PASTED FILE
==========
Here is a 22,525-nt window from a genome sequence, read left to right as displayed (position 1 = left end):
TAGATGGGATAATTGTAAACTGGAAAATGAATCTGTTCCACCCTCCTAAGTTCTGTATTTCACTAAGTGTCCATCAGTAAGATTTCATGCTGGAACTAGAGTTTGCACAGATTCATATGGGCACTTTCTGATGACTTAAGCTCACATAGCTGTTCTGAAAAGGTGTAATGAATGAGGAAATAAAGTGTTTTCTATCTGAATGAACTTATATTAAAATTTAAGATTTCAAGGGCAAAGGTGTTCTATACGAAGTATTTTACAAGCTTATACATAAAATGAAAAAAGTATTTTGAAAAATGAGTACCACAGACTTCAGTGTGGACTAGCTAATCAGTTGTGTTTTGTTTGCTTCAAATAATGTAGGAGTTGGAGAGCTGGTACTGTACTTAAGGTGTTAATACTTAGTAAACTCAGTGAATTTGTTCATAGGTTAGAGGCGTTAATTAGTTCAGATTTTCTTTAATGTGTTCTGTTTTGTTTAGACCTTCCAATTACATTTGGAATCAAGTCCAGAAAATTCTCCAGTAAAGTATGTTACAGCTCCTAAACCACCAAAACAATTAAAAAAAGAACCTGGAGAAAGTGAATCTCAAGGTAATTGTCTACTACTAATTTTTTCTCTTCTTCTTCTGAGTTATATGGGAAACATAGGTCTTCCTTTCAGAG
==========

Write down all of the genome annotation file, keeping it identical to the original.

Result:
Here is a 22,525-nt window from a genome sequence, read left to right as displayed (position 1 = left end):
TAGATGGGATAATTGTAAACTGGAAAATGAATCTGTTCCACCCTCCTAAGTTCTGTATTTCACTAAGTGTCCATCAGTAAGATTTCATGCTGGAACTAGAGTTTGCACAGATTCATATGGGCACTTTCTGATGACTTAAGCTCACATAGCTGTTCTGAAAAGGTGTAATGAATGAGGAAATAAAGTGTTTTCTATCTGAATGAACTTATATTAAAATTTAAGATTTCAAGGGCAAAGGTGTTCTATACGAAGTATTTTACAAGCTTATACATAAAATGAAAAAAGTATTTTGAAAAATGAGTACCACAGACTTCAGTGTGGACTAGCTAATCAGTTGTGTTTTGTTTGCTTCAAATAATGTAGGAGTTGGAGAGCTGGTACTGTACTTAAGGTGTTAATACTTAGTAAACTCAGTGAATTTGTTCATAGGTTAGAGGCGTTAATTAGTTCAGATTTTCTTTAATGTGTTCTGTTTTGTTTAGACCTTCCAATTACATTTGGAATCAAGTCCAGAAAATTCTCCAGTAAAGTATGTTACAGCTCCTAAACCACCAAAACAATTAAAAAAAGAACCTGGAGAAAGTGAATCTCAAGGTAATTGTCTACTACTAATTTTTTCTCTTCTTCTTCTGAGTTATATGGGAAACATAGGTCTTCCTTTCAGAG